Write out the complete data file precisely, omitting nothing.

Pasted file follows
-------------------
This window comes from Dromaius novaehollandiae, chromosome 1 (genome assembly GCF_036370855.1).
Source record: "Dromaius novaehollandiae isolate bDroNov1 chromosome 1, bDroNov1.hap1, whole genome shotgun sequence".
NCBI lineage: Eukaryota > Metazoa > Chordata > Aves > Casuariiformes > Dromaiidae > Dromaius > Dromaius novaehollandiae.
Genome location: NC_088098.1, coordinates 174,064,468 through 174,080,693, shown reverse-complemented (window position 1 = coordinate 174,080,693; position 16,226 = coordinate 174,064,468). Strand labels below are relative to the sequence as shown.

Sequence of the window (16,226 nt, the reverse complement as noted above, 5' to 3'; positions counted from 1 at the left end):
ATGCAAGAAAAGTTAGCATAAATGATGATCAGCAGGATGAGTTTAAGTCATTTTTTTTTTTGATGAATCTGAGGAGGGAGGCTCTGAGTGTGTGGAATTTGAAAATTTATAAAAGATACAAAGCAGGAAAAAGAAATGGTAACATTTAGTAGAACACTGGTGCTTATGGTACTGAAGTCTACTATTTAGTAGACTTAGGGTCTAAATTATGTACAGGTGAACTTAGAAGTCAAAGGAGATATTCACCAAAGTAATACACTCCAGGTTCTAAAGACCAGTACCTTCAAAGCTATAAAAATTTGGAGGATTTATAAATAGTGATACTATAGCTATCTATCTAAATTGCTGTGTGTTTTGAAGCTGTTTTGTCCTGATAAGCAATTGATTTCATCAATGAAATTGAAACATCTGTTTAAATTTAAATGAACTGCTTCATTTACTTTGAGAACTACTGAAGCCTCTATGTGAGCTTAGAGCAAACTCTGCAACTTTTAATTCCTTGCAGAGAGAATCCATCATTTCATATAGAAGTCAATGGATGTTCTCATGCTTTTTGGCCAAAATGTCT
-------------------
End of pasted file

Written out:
This window comes from Dromaius novaehollandiae, chromosome 1 (genome assembly GCF_036370855.1).
Source record: "Dromaius novaehollandiae isolate bDroNov1 chromosome 1, bDroNov1.hap1, whole genome shotgun sequence".
NCBI lineage: Eukaryota > Metazoa > Chordata > Aves > Casuariiformes > Dromaiidae > Dromaius > Dromaius novaehollandiae.
Genome location: NC_088098.1, coordinates 174,064,468 through 174,080,693, shown reverse-complemented (window position 1 = coordinate 174,080,693; position 16,226 = coordinate 174,064,468). Strand labels below are relative to the sequence as shown.

Sequence of the window (16,226 nt, the reverse complement as noted above, 5' to 3'; positions counted from 1 at the left end):
ATGCAAGAAAAGTTAGCATAAATGATGATCAGCAGGATGAGTTTAAGTCATTTTTTTTTTTGATGAATCTGAGGAGGGAGGCTCTGAGTGTGTGGAATTTGAAAATTTATAAAAGATACAAAGCAGGAAAAAGAAATGGTAACATTTAGTAGAACACTGGTGCTTATGGTACTGAAGTCTACTATTTAGTAGACTTAGGGTCTAAATTATGTACAGGTGAACTTAGAAGTCAAAGGAGATATTCACCAAAGTAATACACTCCAGGTTCTAAAGACCAGTACCTTCAAAGCTATAAAAATTTGGAGGATTTATAAATAGTGATACTATAGCTATCTATCTAAATTGCTGTGTGTTTTGAAGCTGTTTTGTCCTGATAAGCAATTGATTTCATCAATGAAATTGAAACATCTGTTTAAATTTAAATGAACTGCTTCATTTACTTTGAGAACTACTGAAGCCTCTATGTGAGCTTAGAGCAAACTCTGCAACTTTTAATTCCTTGCAGAGAGAATCCATCATTTCATATAGAAGTCAATGGATGTTCTCATGCTTTTTGGCCAAAATGTCT